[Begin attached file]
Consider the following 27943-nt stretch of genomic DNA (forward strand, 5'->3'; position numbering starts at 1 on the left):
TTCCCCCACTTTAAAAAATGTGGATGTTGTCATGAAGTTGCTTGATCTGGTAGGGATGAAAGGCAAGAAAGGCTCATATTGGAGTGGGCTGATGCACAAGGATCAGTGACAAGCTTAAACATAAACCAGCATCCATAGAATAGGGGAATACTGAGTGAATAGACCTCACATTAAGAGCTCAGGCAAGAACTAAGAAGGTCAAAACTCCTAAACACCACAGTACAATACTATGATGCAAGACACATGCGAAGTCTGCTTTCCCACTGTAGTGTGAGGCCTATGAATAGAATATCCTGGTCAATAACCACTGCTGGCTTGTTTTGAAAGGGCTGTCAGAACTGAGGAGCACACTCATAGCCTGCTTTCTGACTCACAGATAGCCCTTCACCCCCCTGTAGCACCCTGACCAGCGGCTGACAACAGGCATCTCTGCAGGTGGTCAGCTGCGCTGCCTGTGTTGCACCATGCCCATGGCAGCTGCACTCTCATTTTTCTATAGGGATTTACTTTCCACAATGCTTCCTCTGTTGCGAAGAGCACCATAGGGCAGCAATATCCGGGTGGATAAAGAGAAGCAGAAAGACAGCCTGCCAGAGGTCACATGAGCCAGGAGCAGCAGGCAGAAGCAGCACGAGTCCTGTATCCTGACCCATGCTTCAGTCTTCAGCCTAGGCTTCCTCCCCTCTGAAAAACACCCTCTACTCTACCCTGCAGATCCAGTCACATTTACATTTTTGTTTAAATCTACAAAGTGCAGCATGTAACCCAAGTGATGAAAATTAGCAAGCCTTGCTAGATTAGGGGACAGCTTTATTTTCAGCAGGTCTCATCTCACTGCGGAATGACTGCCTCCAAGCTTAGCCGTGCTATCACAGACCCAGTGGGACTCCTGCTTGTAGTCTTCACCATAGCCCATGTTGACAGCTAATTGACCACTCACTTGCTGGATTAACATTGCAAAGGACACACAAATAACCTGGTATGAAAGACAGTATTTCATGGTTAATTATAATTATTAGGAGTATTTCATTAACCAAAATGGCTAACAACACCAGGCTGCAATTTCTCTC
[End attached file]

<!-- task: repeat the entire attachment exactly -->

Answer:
Consider the following 27943-nt stretch of genomic DNA (forward strand, 5'->3'; position numbering starts at 1 on the left):
TTCCCCCACTTTAAAAAATGTGGATGTTGTCATGAAGTTGCTTGATCTGGTAGGGATGAAAGGCAAGAAAGGCTCATATTGGAGTGGGCTGATGCACAAGGATCAGTGACAAGCTTAAACATAAACCAGCATCCATAGAATAGGGGAATACTGAGTGAATAGACCTCACATTAAGAGCTCAGGCAAGAACTAAGAAGGTCAAAACTCCTAAACACCACAGTACAATACTATGATGCAAGACACATGCGAAGTCTGCTTTCCCACTGTAGTGTGAGGCCTATGAATAGAATATCCTGGTCAATAACCACTGCTGGCTTGTTTTGAAAGGGCTGTCAGAACTGAGGAGCACACTCATAGCCTGCTTTCTGACTCACAGATAGCCCTTCACCCCCCTGTAGCACCCTGACCAGCGGCTGACAACAGGCATCTCTGCAGGTGGTCAGCTGCGCTGCCTGTGTTGCACCATGCCCATGGCAGCTGCACTCTCATTTTTCTATAGGGATTTACTTTCCACAATGCTTCCTCTGTTGCGAAGAGCACCATAGGGCAGCAATATCCGGGTGGATAAAGAGAAGCAGAAAGACAGCCTGCCAGAGGTCACATGAGCCAGGAGCAGCAGGCAGAAGCAGCACGAGTCCTGTATCCTGACCCATGCTTCAGTCTTCAGCCTAGGCTTCCTCCCCTCTGAAAAACACCCTCTACTCTACCCTGCAGATCCAGTCACATTTACATTTTTGTTTAAATCTACAAAGTGCAGCATGTAACCCAAGTGATGAAAATTAGCAAGCCTTGCTAGATTAGGGGACAGCTTTATTTTCAGCAGGTCTCATCTCACTGCGGAATGACTGCCTCCAAGCTTAGCCGTGCTATCACAGACCCAGTGGGACTCCTGCTTGTAGTCTTCACCATAGCCCATGTTGACAGCTAATTGACCACTCACTTGCTGGATTAACATTGCAAAGGACACACAAATAACCTGGTATGAAAGACAGTATTTCATGGTTAATTATAATTATTAGGAGTATTTCATTAACCAAAATGGCTAACAACACCAGGCTGCAATTTCTCTC